Tracking the unit after installation is important not only for PNA, but for its customers as well. PNA offers extensive warranties, and the company then negotiates warranties with its suppliers. Those warranties vary widely, making it highly complicated to keep track of the relevant information. To provide a warranty, companies need to know when a given window panel was made, as well as other information that can be useful for both warranties and maintenance, such as the sealants and materials.

With the RFID system in place, Permasteelisa can track the location and condition of each window panel it installs. This information is then stored in its own software, and unlike bar codes, passive UHF RFID tags could be hidden from view, and could be easily accessed via a handheld reader. However, the company had trialed several RFID tags and found that it was difficult to find a tag that would meet its functionality requirements. After five months of testing technology that failed to meet its needs, the firm began working with Vizinex, according to Ken Horton, the company’s CEO. “There are challenges in ensuring an RFID tag operates properly in this environment,” Horton says.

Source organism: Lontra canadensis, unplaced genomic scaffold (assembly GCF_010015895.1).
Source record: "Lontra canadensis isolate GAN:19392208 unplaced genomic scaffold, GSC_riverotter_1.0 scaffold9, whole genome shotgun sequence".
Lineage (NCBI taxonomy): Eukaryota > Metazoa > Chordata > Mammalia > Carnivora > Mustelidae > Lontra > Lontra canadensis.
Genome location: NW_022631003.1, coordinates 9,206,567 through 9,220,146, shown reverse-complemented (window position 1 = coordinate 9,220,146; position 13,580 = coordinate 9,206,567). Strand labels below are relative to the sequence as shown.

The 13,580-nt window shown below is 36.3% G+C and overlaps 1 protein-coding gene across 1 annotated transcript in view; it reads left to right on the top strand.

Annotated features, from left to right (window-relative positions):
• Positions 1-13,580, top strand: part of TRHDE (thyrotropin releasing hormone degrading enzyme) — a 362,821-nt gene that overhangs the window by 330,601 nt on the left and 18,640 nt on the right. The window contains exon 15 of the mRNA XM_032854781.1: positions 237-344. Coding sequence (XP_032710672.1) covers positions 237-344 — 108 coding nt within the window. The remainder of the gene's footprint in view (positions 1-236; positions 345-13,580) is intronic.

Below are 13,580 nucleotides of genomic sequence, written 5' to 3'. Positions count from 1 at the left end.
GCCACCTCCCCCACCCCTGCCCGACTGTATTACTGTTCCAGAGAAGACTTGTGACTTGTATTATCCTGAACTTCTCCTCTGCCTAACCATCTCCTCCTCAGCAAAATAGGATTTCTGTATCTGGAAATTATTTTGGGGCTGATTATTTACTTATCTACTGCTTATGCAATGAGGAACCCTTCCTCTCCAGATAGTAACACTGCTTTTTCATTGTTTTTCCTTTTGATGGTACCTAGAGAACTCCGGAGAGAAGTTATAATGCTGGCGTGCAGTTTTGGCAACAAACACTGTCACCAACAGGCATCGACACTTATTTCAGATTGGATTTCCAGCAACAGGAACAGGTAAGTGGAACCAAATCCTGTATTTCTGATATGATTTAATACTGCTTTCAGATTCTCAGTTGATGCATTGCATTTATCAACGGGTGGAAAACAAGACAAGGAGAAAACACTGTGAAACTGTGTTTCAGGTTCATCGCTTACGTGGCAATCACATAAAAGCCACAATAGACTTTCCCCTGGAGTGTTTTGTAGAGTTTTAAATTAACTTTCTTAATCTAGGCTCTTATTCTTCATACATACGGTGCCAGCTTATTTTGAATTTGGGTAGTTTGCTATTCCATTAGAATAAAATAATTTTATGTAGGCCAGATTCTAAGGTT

PNA sent Vizinex a mockup panel unit, and the RFID company spent two weeks testing the technology and modifying its existing RFID tags in order to solve PNA’s problem. The resulting tag can be embedded in the glass and metal panels at the frame, where they will be invisible to the human eye but can be read with the same effectiveness as UHF tags on less challenging materials. PNA was able to use a handheld reader to interrogate each tag and thereby automatically access data regarding the corresponding panel, as well as the bill of materials for the construction project and inspection records, maintenance requirements and warranties. The company then began building the new RFID tags into the units that are being built into a structure near Manhattan’s Grand Central Station.